DIRECTED BY: Kiyoshi Kurosawa
FEATURING: , Masato Hagiwara
PLOT: A detective with a mentally ill wife seeks to solve a series of murders committed by ordinary people, each of whom has come into contact with a strange, amnesiac man.
WHY IT’S ON THE BORDERLINE: There’s no doubt Cure is a weird one, what with its unexplained creatures tied to shower rods, its ambiguous antagonist, and its head-scratching ending. It’s also a good psychological thriller, but it doesn’t quite throw the knockout punch needed to give it an undisputed place on the 366 weirdest movies of all time (although I admit the general critical consensus disagrees with that position). Cure does seem like a movie that could well age into an outstanding vintage if it’s left to ferment in the cellar of the viewer’s subconscious for a time, which is why I suspect I’ll be returning to sample it again someday.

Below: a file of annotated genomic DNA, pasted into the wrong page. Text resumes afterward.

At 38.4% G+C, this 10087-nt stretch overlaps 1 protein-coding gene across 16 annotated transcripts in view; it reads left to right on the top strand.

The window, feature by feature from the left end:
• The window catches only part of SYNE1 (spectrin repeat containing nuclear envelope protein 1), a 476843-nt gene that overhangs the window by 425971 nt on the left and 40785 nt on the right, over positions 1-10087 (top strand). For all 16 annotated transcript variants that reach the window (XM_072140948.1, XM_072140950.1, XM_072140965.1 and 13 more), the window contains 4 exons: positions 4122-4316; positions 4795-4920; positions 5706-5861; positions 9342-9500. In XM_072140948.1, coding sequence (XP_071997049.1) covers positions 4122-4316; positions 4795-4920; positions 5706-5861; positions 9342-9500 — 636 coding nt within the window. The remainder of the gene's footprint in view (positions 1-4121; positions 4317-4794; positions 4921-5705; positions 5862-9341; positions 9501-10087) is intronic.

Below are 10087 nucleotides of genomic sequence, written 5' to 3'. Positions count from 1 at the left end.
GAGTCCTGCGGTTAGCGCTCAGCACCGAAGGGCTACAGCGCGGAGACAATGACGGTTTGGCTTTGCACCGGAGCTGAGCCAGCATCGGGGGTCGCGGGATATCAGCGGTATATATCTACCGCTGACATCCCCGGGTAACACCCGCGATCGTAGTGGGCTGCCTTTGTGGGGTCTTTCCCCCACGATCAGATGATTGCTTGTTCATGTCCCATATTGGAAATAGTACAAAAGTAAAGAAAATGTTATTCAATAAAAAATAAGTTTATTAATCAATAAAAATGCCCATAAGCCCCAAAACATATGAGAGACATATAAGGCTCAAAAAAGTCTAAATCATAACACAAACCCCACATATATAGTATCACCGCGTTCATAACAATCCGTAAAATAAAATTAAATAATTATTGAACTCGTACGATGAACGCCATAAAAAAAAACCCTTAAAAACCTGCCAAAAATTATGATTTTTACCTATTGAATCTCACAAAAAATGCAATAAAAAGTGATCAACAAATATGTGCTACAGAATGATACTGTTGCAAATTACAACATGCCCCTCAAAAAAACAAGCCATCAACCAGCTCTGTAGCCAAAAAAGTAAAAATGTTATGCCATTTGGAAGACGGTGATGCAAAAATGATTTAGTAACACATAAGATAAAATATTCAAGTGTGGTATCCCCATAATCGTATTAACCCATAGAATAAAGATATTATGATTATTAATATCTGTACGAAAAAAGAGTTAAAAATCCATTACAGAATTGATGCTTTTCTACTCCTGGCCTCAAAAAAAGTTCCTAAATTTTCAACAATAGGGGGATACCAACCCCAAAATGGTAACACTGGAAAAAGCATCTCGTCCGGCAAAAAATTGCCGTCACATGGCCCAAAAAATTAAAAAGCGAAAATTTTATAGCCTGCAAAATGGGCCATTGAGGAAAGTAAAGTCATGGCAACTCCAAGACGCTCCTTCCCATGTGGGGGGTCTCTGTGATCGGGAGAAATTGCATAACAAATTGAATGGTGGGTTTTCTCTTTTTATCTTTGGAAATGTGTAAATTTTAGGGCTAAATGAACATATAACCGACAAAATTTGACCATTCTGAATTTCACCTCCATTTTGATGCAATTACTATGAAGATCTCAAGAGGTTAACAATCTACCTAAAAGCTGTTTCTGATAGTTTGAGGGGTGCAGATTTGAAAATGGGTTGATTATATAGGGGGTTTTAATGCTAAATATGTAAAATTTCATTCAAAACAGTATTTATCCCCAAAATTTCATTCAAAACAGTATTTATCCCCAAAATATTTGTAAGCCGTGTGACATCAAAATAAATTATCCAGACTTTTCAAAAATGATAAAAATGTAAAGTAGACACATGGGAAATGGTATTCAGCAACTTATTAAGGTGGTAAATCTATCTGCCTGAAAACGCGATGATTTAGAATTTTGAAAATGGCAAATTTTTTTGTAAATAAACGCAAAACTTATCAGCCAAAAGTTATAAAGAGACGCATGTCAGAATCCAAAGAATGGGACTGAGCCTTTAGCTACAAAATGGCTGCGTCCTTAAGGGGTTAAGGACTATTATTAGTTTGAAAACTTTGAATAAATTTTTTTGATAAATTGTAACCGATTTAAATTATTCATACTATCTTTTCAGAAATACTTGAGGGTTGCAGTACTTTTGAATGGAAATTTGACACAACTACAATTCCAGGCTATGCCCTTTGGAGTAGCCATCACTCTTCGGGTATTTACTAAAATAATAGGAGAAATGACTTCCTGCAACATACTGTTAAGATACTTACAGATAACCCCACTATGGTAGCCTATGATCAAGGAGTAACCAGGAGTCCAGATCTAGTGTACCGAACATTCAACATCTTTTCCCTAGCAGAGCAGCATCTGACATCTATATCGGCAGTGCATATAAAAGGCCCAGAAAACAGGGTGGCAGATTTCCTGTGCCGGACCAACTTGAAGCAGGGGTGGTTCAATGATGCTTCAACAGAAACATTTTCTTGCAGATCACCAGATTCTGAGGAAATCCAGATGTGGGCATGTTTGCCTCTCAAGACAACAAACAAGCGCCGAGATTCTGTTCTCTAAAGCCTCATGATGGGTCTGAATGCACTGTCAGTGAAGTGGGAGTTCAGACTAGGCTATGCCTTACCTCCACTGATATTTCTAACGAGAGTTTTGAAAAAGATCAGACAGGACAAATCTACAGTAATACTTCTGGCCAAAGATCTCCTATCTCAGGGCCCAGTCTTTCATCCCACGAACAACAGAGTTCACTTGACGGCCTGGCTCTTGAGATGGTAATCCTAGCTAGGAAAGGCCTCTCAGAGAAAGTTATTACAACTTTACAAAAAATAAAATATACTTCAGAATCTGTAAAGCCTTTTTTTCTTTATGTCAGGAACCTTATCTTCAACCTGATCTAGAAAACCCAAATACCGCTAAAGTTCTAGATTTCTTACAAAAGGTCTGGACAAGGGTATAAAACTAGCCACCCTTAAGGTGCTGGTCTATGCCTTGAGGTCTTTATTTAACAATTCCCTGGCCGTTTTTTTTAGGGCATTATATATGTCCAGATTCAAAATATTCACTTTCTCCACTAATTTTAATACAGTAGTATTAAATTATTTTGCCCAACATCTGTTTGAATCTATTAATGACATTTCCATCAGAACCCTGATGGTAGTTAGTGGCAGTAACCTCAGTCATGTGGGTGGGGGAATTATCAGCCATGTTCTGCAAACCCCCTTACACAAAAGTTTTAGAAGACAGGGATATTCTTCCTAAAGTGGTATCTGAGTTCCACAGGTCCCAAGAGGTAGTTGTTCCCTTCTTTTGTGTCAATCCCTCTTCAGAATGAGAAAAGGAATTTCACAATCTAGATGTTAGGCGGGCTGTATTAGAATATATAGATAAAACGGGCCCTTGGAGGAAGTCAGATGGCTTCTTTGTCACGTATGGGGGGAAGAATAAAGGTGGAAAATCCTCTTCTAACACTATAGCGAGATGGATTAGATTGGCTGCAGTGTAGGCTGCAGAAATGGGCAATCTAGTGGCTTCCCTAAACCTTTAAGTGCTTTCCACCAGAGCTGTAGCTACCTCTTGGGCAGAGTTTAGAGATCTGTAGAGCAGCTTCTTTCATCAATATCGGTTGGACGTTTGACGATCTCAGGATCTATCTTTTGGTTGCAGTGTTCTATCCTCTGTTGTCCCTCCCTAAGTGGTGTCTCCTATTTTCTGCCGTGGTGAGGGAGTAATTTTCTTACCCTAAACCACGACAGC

COMMENTS: Cure is a movie that seeks to sink into the lowest, darkest depths of the human subconscious and wallow there. It’s no doubt an intriguing, and a weird, movie, but I found it somewhat unsatisfying by the end: it pulls itself apart by moving in too many different directions. The premise is that ordinary people commit atrocious murders, using the same modus operandi, an “X” cut into their victim’s chest. Their reactions after they’re apprehended vary from maniacal bereavement to calm detachment, but the perpetrators uniformly report that their horrific actions seemed normal at the time. The tie that binds these unwitting criminals together is that they’ve all encountered Mr. Mamiya, an amnesiac young man who has a short-term memory span somewhere between thirty seconds and one minute, and who answers almost every question put to him with the same response: “Who are you?”
On one obvious thematic level, the film deals with the question of identity, although it does so superficially (i.e., “who is” Takabe, really: the single-minded professional, or the Continue reading LIST CANDIDATE: CURE (1997)